Using the WebLogic Server Administration Console, you can configure the amount of time that WebLogic Server keeps an HTTP connection open.

    WebLogic Server must know the length of the HTTP response in order to establish a persistent connection and automatically adds a Content-Length property to the HTTP response header. In order to determine the content length, WebLogic Server must buffer the response. However, if your servlet explicitly flushes the ServletOutputStream, WebLogic Server cannot determine the length of the response and therefore cannot use persistent connections. For this reason, you should avoid explicitly flushing the HTTP response in your servlets.

    You may decide that, in some cases, it is better to flush the response early to display information in the client before the page has completed; for example, to display a banner advertisement while some time-consuming page content is calculated. Conversely, you may want to increase the size of the buffer used by the servlet engine to accommodate a larger response before flushing the response. You can manipulate the size of the response buffer by using the related methods of the javax.servlet.ServletResponse interface. See the Servlet 3.1 specification at http://jcp.org/en/jsr/detail?id=340.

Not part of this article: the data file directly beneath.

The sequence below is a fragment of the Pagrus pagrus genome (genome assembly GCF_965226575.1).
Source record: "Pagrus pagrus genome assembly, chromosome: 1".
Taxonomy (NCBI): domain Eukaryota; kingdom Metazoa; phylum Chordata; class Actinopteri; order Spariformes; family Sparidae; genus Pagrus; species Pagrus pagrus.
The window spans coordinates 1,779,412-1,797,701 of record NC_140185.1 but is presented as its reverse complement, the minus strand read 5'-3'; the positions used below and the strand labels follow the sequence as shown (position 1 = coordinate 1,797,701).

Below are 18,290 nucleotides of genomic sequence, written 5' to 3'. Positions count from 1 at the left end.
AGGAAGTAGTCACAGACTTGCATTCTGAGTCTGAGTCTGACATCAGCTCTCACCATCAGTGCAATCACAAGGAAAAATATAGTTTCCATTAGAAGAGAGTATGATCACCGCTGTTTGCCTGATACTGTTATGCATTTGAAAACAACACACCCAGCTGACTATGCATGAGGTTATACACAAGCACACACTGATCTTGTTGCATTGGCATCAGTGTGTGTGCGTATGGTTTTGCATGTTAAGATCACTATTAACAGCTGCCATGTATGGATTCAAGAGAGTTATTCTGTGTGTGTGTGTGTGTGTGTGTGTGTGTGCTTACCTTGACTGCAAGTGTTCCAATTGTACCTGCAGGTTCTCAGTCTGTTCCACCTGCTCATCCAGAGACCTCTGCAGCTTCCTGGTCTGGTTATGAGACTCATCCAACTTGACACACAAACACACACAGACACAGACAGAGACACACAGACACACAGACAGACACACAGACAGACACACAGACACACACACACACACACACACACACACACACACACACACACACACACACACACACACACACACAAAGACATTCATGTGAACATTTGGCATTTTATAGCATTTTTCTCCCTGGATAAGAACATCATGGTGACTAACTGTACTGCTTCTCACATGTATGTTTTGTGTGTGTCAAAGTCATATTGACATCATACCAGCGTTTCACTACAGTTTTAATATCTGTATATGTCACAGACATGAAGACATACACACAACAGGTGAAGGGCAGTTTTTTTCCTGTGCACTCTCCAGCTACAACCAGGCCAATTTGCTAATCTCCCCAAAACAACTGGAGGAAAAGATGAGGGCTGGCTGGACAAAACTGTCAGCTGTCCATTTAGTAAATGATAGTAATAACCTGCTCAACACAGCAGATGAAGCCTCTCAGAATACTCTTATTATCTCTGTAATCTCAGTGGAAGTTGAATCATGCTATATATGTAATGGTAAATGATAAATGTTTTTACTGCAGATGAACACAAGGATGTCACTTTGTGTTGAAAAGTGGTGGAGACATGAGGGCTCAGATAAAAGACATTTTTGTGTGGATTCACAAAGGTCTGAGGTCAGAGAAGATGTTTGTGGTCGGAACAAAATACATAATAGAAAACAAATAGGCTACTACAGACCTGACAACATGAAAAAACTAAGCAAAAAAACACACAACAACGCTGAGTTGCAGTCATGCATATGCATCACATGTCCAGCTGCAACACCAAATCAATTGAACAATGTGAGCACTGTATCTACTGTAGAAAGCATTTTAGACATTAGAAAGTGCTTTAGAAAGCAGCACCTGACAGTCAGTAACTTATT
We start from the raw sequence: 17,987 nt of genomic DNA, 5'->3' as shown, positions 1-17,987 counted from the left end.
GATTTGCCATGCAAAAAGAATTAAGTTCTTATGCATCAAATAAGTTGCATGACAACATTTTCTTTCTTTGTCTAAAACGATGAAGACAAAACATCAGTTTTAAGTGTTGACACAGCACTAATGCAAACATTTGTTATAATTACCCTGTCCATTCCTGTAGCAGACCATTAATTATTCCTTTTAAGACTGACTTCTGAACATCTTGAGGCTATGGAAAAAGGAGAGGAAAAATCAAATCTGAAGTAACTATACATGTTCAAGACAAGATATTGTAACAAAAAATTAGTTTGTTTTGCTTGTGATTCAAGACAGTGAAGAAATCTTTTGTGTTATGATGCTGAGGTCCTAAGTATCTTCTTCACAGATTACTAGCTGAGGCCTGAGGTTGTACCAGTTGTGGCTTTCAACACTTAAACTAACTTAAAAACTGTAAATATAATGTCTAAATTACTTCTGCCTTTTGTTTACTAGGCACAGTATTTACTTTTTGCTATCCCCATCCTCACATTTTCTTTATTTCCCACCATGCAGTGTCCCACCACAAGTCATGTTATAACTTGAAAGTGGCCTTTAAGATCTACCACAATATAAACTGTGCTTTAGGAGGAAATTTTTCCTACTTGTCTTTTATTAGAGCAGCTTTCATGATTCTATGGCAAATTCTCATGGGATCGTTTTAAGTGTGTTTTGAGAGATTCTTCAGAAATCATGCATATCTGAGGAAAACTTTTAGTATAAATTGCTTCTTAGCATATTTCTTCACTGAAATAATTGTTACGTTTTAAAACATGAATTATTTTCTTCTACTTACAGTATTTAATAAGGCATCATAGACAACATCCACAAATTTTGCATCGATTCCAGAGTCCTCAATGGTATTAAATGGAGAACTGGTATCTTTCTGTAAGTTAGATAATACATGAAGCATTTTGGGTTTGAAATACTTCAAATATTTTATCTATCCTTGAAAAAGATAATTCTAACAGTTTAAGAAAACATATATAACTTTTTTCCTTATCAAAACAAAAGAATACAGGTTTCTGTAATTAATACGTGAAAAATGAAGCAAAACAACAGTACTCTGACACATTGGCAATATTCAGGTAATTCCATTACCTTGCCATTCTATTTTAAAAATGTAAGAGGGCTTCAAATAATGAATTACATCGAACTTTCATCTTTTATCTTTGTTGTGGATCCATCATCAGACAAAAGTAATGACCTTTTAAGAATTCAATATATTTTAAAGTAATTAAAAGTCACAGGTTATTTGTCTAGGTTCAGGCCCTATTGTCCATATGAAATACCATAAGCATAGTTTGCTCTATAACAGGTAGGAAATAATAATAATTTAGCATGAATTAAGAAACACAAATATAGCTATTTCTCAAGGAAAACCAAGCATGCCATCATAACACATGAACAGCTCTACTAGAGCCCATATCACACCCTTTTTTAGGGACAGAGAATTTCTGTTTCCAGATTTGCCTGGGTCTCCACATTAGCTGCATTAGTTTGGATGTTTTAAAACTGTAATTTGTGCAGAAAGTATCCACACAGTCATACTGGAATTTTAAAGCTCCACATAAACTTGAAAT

The default value of the WebLogic Server response buffer is 12K and the buffer size is internally calculated in terms of CHUNK_SIZE where CHUNK_SIZE = 4088 bytes; if the user sets 5Kb the server rounds the request up to the nearest multiple of CHUNK_SIZE which is 2 and the buffer is set to 8176 bytes.

Retrieving Client Input

The HTTP servlet API provides a interface for retrieving user input from Web pages.

An HTTP request from a Web browser can contain more than the URL, such as information about the client, the browser, cookies, and user query parameters. Use query parameters to carry user input from the browser. Use the GET method appends parameters to the URL address, and the POST method includes them in the HTTP request body.

HTTP servlets need not deal with these details; information in a request is available through the HttpServletRequest object and can be accessed using the request.getParameter() method, regardless of the send method.